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Organisms Diversity & Evolution

, Volume 13, Issue 4, pp 605–620 | Cite as

Northern origin and diversification in the central lowlands? – Complex phylogeography and taxonomy of widespread day geckos (Phelsuma) from Madagascar

  • Philip-Sebastian Gehring
  • Frank Glaw
  • Marcelo Gehara
  • Fanomezana Mihaja Ratsoavina
  • Miguel VencesEmail author
Original Article

Abstract

Day geckos of the Phelsuma lineata group are widespread in Madagascar and have been historically split into numerous species and subspecies based almost exclusively on differences in coloration and body size. We apply phylogenetic and phylogeographic methods to examine the biogeography and taxonomy of these lizards, including explicit tests of various biogeographic predictions and based on a molecular data set covering much of the distribution ranges of all species and subspecies of P. lineata, P. dorsivittata, P. comorensis, P. hoeschi, P. kely, and P. pusilla in Madagascar (and the Comoros archipelago for P. comorensis). Sequences of the mitochondrial 16S rRNA and the nuclear RAG-1 gene fragment were determined from 376 samples, and a multigene mtDNA phylogeny of the species group was constructed for the main phylogroups identified in the 16S haplotype network. We used the 16S sequences to estimate the geographic location of the ancestor of each major mtDNA clade and to infer their demographic history using a variety of statistical tools. Our phylogeny separates the taxa analyzed into two well-supported major subclades mainly occurring in the north respectively east of the island. Mismatch distribution of samples together with rejection of neutrality, the results of Bayesian Skyline Plots analysis, and a star-like network suggests a recent demographic expansion for the P. l. lineata lineage into the eastern lowlands, while the highland (P. l. elanthana) and northern clades (P. dorsivittata and P. l. punctulata) show signatures of rather stable populations. A major genetic discontinuity observed coincided with a northern lowland stretch that separates mid-altitude rainforests in the north from those in the center and south. Our analysis points to numerous unsolved taxonomic problems in this group of geckos, especially in the small-sized taxa (P. hoeschi, P. kely, P. pusilla), and provides a basis for a future comprehensive taxonomic revision, which will require integrative analysis of molecular, morphological and chromatic data as well as careful examination of type specimens.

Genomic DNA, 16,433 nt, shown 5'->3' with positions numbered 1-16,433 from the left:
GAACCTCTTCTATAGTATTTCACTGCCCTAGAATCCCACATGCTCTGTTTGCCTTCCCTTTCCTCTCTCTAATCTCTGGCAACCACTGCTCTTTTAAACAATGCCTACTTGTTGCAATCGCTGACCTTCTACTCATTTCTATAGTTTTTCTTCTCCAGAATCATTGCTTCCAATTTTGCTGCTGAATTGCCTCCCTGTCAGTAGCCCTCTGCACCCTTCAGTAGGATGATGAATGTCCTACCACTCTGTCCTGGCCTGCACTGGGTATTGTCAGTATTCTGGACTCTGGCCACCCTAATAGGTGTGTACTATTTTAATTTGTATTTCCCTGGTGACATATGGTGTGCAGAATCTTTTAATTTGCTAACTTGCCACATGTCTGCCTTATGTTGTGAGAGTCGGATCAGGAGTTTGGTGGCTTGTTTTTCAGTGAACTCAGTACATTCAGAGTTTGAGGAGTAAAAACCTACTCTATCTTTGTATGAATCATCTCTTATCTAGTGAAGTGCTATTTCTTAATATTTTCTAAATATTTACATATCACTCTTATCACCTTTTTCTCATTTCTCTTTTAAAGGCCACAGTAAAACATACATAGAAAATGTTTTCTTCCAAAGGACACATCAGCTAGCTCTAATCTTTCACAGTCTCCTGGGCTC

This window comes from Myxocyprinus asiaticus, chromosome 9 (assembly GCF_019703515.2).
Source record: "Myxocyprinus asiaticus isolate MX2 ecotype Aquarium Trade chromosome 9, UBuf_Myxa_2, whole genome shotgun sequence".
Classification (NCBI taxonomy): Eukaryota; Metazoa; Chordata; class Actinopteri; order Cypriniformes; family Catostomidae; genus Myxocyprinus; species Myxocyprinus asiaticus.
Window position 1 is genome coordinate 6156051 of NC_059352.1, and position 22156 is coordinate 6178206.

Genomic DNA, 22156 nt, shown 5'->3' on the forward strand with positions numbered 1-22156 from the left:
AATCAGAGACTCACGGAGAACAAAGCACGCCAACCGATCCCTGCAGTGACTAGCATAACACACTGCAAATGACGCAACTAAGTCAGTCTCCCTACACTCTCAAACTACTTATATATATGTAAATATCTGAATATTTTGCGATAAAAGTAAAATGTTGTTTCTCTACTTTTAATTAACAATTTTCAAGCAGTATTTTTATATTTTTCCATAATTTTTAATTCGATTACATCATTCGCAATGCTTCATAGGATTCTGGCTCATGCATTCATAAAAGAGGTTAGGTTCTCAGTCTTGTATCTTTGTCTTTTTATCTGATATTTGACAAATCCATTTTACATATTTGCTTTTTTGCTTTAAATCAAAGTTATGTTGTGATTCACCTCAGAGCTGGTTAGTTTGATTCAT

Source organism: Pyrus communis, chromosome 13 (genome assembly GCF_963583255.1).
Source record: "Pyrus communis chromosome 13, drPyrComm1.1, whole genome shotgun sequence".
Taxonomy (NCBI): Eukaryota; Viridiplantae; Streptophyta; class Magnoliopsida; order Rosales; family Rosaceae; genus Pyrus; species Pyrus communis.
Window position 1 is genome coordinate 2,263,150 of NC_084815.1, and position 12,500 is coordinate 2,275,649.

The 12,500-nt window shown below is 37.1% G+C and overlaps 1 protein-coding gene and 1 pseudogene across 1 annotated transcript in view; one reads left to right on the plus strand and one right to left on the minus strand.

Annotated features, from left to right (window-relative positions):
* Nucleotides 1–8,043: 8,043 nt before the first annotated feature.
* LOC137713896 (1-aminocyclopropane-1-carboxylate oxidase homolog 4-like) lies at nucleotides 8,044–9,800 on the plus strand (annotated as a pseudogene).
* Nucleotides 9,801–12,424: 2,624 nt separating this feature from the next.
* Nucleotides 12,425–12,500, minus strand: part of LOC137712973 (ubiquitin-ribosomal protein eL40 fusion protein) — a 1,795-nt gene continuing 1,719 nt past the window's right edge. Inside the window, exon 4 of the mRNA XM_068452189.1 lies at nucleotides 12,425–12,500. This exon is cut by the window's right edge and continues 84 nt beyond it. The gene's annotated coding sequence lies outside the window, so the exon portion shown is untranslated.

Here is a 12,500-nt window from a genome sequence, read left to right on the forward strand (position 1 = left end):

Keywords

Squamata, Gekkonidae Phelsuma lineata species group Biogeography Multigene mtDNA phylogeny 16S rRNA RAG-1 

Notes

Acknowledgements

We are grateful to a large number of friends, colleagues, and students who assisted during field work, in particular to Jason L. Brown, Jörn Köhler, James and Carol Patton, Emile Rajeriarison, Theo Rajoafiarison, Roger-Daniel Randrianiaina, and David R. Vieites. Hans-Peter Berghof, Angelica Crottini, Arne Hartig, Susanne Hauswaldt, Thomas Hofmann, Alexandra Lima, Maciej Pabijan, and Patrick Schönecker provided pictures and additional samples. Gabi Keunecke, Meike Kondermann, and Eva Saxinger provided crucial help in the laboratory. This work was carried under a collaboration accord between TU Braunschweig and the Université d’Antananarivo, Département de Biologie Animale. We are grateful to the Malagasy authorities for research and export permits. Financial support was provided by the Volkswagen Foundation and by the Deutsche Gesellschaft für Herpetologie und Terrarienkunde (DGHT) to PSG, FG, and MV.

Supplementary material

13127_2013_143_MOESM1_ESM.pdf (265 kb)
ESM 1 (PDF 265 kb)

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Copyright information

© Gesellschaft für Biologische Systematik 2013

Authors and Affiliations

  • Philip-Sebastian Gehring
    • 1
  • Frank Glaw
    • 2
  • Marcelo Gehara
    • 1
  • Fanomezana Mihaja Ratsoavina
    • 1
    • 3
  • Miguel Vences
    • 1
    Email author
  1. 1.Division of Evolutionary Biology, Zoological InstituteTechnical University of BraunschweigBraunschweigGermany
  2. 2.Zoologische Staatssammlung MünchenMünchenGermany
  3. 3.Département de Biologie AnimaleUniversité d’AntananarivoAntananarivo 101Madagascar

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